Metropolitan News-Enterprise


Thursday, February 9, 2006


Page 1


State Supreme Court to Rule on Scope of ‘Freeze and Seize’ Law

Justices Also Restore Law License to Judge Removed From Bench 11 Years Ago




The California Supreme Court yesterday agreed to decide what proof prosecutors must offer in order to use the state “Freeze and Seize” law to preserve victims’ interests in assets of defendants charged with serious economic crimes.

By a vote of 6-0, the high court voted to review the Nov. 9 ruling of the Fourth District Court of Appeal’s Div. Two in People v. Semaan, E035671. Justice Ming Chin, who had surgery recently, did not attend yesterday’s conference in San Francisco and is scheduled to miss next week’s oral arguments as well.

The court also restored the law license of a former judge removed for misconduct 11 years ago and voted not to review a ruling applying the state’s open meetings law to a multi-agency law enforcement task force in Los Angeles County.

In a mixed decision on the Freeze-and-Seize Law, the Fourth District panel overturned a Riverside Superior Court judge’s order allowing seizure of funds from one relative of a couple who pled guilty to charges of grand theft and fraud, but upheld a similar seizure from another relative.

Mixed Results

In one instance, the appellate court found that there was sufficient evidence that the defendants actually owned a bank account that was seized. But in the other, the panel said prosecutors at most proved that the defendants controlled an account belonging to a relative, and held that was not enough for the law to apply.

The claimants in the two cases, Elham Cherfan and Marie Rose Semaan, are residents of Lebanon and the sisters-in-law of defendants Youssef and Liliane Semaan. Prosecutors, in charging the Semaans with 99 counts of credit card and check fraud in October 2002, charged them with the “aggravated white collar crime enhancement” authorized by Penal Code Sec. 186.11.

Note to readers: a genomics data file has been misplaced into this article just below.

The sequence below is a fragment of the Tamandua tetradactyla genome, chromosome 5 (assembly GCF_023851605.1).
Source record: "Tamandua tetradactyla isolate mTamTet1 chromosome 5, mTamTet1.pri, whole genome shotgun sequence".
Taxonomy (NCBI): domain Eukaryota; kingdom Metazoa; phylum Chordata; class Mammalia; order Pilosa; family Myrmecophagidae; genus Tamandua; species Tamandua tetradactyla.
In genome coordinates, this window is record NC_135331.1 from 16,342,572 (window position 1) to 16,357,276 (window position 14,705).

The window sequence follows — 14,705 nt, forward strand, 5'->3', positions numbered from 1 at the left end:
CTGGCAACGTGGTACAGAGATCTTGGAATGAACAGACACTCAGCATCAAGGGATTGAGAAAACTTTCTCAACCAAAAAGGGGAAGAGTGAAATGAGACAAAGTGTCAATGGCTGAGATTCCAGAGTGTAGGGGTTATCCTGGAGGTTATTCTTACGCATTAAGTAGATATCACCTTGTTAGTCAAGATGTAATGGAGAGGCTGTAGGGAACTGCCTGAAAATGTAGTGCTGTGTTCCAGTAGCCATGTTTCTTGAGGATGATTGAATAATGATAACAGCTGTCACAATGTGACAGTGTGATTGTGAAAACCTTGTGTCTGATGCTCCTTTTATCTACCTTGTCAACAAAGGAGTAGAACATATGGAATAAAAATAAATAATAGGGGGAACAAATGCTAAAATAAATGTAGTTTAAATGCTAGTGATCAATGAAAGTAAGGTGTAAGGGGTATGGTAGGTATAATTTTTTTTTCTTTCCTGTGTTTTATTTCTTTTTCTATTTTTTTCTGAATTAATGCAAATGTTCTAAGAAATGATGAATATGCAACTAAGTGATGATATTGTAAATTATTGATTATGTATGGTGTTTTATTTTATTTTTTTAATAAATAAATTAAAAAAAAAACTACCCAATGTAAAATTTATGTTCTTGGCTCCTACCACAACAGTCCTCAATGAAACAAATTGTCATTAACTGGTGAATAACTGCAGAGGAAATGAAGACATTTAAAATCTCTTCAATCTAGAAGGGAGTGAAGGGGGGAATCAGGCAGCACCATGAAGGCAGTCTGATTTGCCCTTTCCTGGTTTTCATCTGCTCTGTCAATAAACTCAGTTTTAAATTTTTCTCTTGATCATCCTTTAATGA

The statute provides that where a defendant is charged with fraud or embezzlement, and the amount involved allegedly exceeds $100,000, a court may order that assets of the defendant be seized. If the defendant is subsequently convicted, the seized assets are applied to the payment of fines and restitution.

If a third party claims a legitimate interest in the asset, the court holds an evidentiary hearing.

Riverside County authorities who charged the Semaans seized more than $219,000 in a Wells Fargo bank account in the name of Marie Rose Semaan and more than $325,000 in a Wells Fargo account in Cherfan’s name.

Third Party Claims

Marie Rose Semaan claimed that the funds in her account came from the sale of the home she had shared with her deceased husband, and from her Social Security benefits. Cherfan said the money in her account came from the sale of the defendants’ residence and was remitted to her in order to repay a loan.

Following an evidentiary hearing, Superior Court Judge Gordon Burkhart rejected the claims of the sisters-in-law and ordered the funds retained for restitution. In a separate proceeding, following the defendants’ guilty pleas, Burkhart ordered payment of more than $1.6 million in restitution to the victims.

The parties agreed that the burden in a “Freeze and Seize” case is on the third party claimant to establish legal title to the asset by preponderance of the evidence. But prosecutors argued that the claimants also had the burden of establishing that they had a legitimate interest in the funds, while the claimants argued that once they established legal title, the burden shifted to the prosecution to refute their claim of legitimacy by clear and convincing evidence.

Justice Barton Gaut, writing for a divided appellate panel, agreed with the claimants.

“While a showing of defendants’ control over an innocent third party’s property may be sufficient grounds for granting pendente lite orders to preserve the property, section 186.11 does not state that a showing of control alone constitutes sufficient grounds for taking an innocent third party’s property and using it for restitution,” Gaut explained.

Noting that the trial judge did not make findings regarding the burden of proof, Gaut concluded that both claimants established legal title; prosecutors, he said, successfully refuted Cherfan’s claim but not Marie Rose Semaan’s.